Ancient Monuments

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Netherthorpe moated site

A Scheduled Monument in Thorpe Salvin, Rotherham

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Latitude: 53.3197 / 53°19'11"N

Longitude: -1.1941 / 1°11'38"W

OS Eastings: 453782.282625

OS Northings: 380615.229365

OS Grid: SK537806

Mapcode National: GBR NZ31.8P

Mapcode Global: WHDF0.MTLD

Entry Name: Netherthorpe moated site

Scheduled Date: 30 May 1991

Source: Historic England

Source ID: 1012200

English Heritage Legacy ID: 13226

County: Rotherham

Civil Parish: Thorpe Salvin

Traditional County: Yorkshire

Lieutenancy Area (Ceremonial County): South Yorkshire

Church of England Parish: Thorpe Salvin St Peter

Church of England Diocese: Sheffield


Netherthorpe moat comprises a rectangular island, measuring 40m north-south
and 50m east-west, surrounded by a water-filled moat crossed by a modern
causeway at the north-west corner. Except at the north-east corner where it
widens considerably, the moat is c.10m wide and is fed at present from the
Bondhay Dyke. Limestone blocks found on the island, particularly along the
northern edge, suggest the island was walled on this side. Late medieval
pottery has also been found on the site. In the sixteenth century,
Netherthorpe was referred to as being `formerly of the dissolved priory of

The site of the monument is shown on the attached map extract.
It includes a 2 metre boundary around the archaeological features,
considered to be essential for the monument's support and preservation.

Source: Historic England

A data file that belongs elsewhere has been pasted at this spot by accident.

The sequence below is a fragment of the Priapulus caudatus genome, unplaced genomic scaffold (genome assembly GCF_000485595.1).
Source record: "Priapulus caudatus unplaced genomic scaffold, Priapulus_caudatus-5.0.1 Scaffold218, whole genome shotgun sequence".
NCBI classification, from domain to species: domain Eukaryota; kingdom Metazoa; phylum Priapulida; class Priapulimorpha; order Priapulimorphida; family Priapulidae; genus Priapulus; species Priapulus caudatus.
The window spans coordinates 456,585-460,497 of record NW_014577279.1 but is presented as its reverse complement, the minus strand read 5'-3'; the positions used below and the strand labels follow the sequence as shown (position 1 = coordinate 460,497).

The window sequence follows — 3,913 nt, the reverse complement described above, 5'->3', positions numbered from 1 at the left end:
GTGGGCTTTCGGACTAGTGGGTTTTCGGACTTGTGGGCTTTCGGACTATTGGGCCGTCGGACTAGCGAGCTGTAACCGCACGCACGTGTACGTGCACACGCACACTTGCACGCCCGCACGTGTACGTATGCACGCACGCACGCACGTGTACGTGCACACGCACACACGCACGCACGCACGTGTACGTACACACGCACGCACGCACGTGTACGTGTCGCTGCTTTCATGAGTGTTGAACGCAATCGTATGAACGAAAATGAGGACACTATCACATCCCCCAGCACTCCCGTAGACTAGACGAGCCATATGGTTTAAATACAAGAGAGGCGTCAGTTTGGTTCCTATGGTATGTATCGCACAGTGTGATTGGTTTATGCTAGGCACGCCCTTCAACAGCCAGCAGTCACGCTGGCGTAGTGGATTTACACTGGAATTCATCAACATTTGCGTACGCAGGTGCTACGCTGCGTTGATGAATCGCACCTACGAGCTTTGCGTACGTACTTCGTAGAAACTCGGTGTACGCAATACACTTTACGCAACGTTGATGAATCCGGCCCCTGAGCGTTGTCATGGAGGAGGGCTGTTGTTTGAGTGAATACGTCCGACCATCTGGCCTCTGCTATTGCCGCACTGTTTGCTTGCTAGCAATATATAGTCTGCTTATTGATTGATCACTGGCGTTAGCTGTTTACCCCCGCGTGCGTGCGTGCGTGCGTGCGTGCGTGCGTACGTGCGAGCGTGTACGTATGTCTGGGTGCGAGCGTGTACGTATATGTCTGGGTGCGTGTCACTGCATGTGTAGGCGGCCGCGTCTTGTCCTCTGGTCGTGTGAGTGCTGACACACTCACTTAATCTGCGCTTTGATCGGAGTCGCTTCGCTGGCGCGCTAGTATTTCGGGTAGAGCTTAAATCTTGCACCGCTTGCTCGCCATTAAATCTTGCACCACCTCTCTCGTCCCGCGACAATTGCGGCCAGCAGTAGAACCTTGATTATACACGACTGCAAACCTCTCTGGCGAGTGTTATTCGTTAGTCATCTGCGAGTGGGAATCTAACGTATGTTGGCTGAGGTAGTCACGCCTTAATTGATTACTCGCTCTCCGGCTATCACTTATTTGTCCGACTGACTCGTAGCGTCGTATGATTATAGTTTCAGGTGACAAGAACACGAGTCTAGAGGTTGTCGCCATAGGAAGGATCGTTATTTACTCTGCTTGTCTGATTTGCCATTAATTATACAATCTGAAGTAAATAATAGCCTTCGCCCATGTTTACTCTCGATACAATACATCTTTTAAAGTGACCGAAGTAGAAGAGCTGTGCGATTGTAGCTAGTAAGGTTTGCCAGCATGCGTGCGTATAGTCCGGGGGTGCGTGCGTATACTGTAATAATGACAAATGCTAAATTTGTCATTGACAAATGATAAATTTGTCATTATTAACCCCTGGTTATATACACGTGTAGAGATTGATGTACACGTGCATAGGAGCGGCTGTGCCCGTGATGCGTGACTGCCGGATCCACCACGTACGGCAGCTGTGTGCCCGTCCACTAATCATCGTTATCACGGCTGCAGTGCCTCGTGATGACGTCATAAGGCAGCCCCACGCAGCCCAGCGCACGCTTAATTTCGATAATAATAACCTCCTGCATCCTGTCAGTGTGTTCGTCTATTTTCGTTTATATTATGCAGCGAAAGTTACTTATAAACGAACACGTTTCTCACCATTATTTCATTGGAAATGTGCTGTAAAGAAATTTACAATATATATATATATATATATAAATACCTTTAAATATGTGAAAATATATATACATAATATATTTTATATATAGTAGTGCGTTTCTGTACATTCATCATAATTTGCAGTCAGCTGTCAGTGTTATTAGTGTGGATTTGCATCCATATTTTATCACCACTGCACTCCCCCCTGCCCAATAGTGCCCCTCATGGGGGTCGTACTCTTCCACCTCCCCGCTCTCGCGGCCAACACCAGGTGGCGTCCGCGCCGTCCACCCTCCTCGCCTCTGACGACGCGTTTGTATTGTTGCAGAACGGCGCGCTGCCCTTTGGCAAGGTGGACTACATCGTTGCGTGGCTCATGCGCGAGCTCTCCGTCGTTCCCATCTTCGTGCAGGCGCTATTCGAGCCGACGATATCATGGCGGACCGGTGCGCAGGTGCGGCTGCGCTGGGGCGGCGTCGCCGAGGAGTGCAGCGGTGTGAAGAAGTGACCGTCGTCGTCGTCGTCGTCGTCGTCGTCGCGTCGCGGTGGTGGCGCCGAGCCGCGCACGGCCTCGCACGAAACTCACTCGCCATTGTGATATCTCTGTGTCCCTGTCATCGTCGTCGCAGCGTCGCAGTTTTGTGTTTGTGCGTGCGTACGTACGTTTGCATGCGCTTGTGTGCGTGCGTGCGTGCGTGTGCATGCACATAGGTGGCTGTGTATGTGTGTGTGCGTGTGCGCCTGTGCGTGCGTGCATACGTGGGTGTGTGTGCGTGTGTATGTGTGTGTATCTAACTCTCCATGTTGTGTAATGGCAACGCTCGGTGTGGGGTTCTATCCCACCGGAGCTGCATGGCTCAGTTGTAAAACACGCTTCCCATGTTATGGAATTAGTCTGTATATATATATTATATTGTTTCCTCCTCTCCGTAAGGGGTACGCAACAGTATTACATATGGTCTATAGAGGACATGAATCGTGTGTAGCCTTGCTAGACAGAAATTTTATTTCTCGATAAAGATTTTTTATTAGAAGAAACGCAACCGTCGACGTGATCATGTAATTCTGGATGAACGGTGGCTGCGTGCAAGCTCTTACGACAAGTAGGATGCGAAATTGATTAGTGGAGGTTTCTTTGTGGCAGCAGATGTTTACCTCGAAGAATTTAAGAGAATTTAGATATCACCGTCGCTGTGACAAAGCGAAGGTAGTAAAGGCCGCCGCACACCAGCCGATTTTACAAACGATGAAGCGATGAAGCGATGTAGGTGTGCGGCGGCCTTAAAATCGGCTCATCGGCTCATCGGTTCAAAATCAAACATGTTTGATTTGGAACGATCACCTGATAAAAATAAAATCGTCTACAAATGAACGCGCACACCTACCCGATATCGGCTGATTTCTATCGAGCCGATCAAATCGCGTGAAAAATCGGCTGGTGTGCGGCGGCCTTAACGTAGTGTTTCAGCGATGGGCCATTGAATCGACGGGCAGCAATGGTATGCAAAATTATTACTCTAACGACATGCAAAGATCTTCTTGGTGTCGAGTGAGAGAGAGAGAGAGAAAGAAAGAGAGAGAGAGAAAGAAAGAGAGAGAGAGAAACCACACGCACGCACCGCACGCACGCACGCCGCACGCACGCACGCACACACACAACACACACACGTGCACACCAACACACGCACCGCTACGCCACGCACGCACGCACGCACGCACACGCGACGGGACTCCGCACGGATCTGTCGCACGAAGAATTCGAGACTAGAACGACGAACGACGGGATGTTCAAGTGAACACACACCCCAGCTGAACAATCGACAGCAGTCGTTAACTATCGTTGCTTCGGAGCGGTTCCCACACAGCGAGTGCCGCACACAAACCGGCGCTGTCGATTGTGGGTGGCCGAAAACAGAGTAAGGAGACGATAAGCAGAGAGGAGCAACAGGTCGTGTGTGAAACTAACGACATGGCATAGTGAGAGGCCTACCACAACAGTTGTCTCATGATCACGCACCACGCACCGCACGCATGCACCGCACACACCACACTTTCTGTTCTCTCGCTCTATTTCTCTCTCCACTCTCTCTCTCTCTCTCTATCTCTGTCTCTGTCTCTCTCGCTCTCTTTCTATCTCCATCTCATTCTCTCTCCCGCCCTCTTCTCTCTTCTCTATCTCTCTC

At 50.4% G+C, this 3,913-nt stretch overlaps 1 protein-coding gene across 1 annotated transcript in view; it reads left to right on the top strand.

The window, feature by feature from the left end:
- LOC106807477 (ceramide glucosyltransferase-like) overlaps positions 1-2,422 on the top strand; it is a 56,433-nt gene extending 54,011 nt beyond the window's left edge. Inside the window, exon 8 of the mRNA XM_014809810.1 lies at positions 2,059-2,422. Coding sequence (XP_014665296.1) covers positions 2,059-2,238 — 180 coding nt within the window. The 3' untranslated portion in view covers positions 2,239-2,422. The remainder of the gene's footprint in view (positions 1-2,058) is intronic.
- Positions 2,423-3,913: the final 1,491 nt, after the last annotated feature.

Reasons for Scheduling

Around 6,000 moated sites are known in England. They consist of wide ditches,
often or seasonally water-filled, partly or completely enclosing one or more
islands of dry ground on which stood domestic or religious buildings. In some
cases the islands were used for horticulture. The majority of moated sites
served as prestigious aristocratic and seigneurial residences with the
provision of a moat intended as a status symbol rather than a practical
military defence. The peak period during which moated sites were built was
between about 1250 and 1350 and by far the greatest concentration lies in
central and eastern parts of England. However, moated sites were built
throughout the medieval period, are widely scattered throughout England and
exhibit a high level of diversity in their forms and sizes. They form a
significant class of medieval monument and are important for the understanding
of the distribution of wealth and status in the countryside. Many examples
provide conditions favourable to the survival of organic remains.

The Netherthorpe site has a water-filled moat, in which organic and
palaeoenvironmental material will survive. It has never been excavated and
undisturbed deposits survive on the island and are expected to contain the
foundations of buildings and a revetment wall.

Source: Historic England


Books and journals
Le Patourel, H E J, The Moated Sites of Yorkshire, (1973)
Public Records Office (Pag: 488), Catalogue of Ancient Deeds, (1915)

Source: Historic England

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